The SCAA gives the definition of espresso as “a 25-35mL (.85-1.2oz [x2 for double]) beverage prepared from 7-9 grams (14-18 grams for a double) of coffee through which clean water of 195-205 degrees F has been forced at 9-10 atmospheres of pressure, and where the grind of the coffee is such that the brew time is 20-30 seconds.” Espresso is the name used for all components of this beverage: From the beans to the brewing process, equipment, cups, accessories and served beverage.
Heavily bodied coffee served in small cups has been around for centuries. There is evidence that it was served in Cairo as far back as the early fifteenth century. As the popularity of drinking coffee spread across cultures and throughout the world, new brewing methods and equipment began to spring up. French and Italian inventors began first experimenting with steam-powered coffee brewing in the nineteenth century. It wasn’t until the twentieth century, however, that Italian inventors developed machines that could produce the drinks we today call espresso.
Espresso has become the foundation for numerous kinds of drinks. Some of these drinks include milk, such as lattes, mochas and cappuccinos. More recently, espresso has become the foundation for carbonated beverages and mixed drinks including alcohol. Regardless of the finished beverage, the espresso component should always be made according to Specialty Coffee Association of America preparation guidelines.
Pulling the Perfect Shot
Baristas refer to the extraction process as “pulling” a shot. Most baristas primarily pull 2 oz. double espressos, which is what we recommend. Pulling the perfect shot will require a good espresso machine, the proper grind, a well-trained barista and, of course, Dilworth coffee.
An espresso machine should maintain plenty of steam for heating milk, and at the same time maintain a constant brewing temperature of 195° to 205ºF. It should also be capable of delivering water to the ground espresso at a pressure of 9-10 atmospheres.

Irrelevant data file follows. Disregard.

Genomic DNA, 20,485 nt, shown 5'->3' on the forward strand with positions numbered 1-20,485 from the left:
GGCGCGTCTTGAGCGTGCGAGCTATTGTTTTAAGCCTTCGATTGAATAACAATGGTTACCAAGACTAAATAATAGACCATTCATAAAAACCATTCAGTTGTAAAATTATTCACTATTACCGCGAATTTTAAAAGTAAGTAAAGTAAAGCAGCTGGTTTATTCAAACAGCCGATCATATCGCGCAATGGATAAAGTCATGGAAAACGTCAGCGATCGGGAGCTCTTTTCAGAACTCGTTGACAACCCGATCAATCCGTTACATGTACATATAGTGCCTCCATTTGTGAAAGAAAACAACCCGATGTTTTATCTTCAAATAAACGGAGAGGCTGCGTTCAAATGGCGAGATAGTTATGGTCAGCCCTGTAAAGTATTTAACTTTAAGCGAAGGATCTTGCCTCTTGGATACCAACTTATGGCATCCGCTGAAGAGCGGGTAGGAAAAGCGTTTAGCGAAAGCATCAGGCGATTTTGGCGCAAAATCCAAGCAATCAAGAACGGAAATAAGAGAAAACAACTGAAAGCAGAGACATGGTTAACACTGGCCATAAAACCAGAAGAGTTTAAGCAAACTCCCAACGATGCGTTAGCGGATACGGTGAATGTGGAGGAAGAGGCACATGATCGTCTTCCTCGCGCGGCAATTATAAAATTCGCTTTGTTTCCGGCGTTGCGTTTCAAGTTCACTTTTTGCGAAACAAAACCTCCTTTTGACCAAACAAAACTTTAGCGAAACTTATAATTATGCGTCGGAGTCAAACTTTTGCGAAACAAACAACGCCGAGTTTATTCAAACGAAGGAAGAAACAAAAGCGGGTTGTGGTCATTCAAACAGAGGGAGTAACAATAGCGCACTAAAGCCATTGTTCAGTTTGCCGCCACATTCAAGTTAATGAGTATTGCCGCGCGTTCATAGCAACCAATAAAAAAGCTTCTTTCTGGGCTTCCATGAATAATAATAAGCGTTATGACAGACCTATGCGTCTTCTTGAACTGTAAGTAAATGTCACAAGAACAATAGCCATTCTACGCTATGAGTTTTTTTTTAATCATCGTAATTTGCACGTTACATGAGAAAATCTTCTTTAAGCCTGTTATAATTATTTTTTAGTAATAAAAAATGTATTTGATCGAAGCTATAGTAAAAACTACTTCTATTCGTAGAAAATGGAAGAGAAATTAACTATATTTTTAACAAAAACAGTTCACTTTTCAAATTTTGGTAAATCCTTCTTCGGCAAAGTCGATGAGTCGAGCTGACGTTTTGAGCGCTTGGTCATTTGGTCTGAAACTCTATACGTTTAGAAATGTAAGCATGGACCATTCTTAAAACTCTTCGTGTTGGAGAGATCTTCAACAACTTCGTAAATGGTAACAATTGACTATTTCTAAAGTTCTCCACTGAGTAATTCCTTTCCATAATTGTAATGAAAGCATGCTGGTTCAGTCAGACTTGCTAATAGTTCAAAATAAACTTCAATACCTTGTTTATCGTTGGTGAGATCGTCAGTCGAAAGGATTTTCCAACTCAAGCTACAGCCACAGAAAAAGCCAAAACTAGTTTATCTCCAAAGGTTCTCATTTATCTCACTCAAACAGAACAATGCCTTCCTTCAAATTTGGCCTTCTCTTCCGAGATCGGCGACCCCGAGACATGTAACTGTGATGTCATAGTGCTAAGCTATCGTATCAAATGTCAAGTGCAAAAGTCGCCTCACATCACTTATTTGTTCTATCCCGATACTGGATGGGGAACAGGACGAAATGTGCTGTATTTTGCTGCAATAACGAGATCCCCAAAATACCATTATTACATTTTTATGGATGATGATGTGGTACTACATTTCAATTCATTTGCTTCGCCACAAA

Dilworth coffee shops use only water which has been conditioned to be free of objectionable flavors and odors and is softened to within manufacturers’ recommended hardness levels. We maintain water filters and softeners regularly.
Any coffee can be used, but for best results we use a Dilworth coffee that was selected or blended specifically for espresso. We always use fresh coffee that is roasted between three days and a week prior to extraction. Beyond that time, espresso tends to lose flavor, body and the ability to produce a good crema.
The dose refers to the amount of ground beans that are dispensed into the portafilter. The word “dosing” refers to the process of grinding coffee into the portafilter basket. There is no hard-and fast rule for dosing, but consistency is key to maintaining shot time and flavor. Dilworth baristas are trained to dispense the proper dosing weights.
Producing great espresso requires the use of an appropriate dedicated grinder. Coffee must be ground just before use for best freshness and flavor. The grinder will be adjusted by the barista as needed in order to maintain the timing of their espresso shots.
Extraction begins the moment ground coffee comes in contact with water. The SCAA recommends a brewing time of 20-30 seconds as a general guideline as different coffees taste best at different times. This applies whether pulling one or two shots. Our baristas will adjustment the grind if shots are pulling too slowly or quickly.
Ultimately, taste and appearance are the markers for a good espresso. Your Dilworth espresso will appear to have the viscosity of warm honey and the resulting beverage will exhibit a thick, dark, golden crema.
We hope we have provided some useful information about espresso. For more, just visit your local Dilworth and ask your barista, or call 800-835-5943.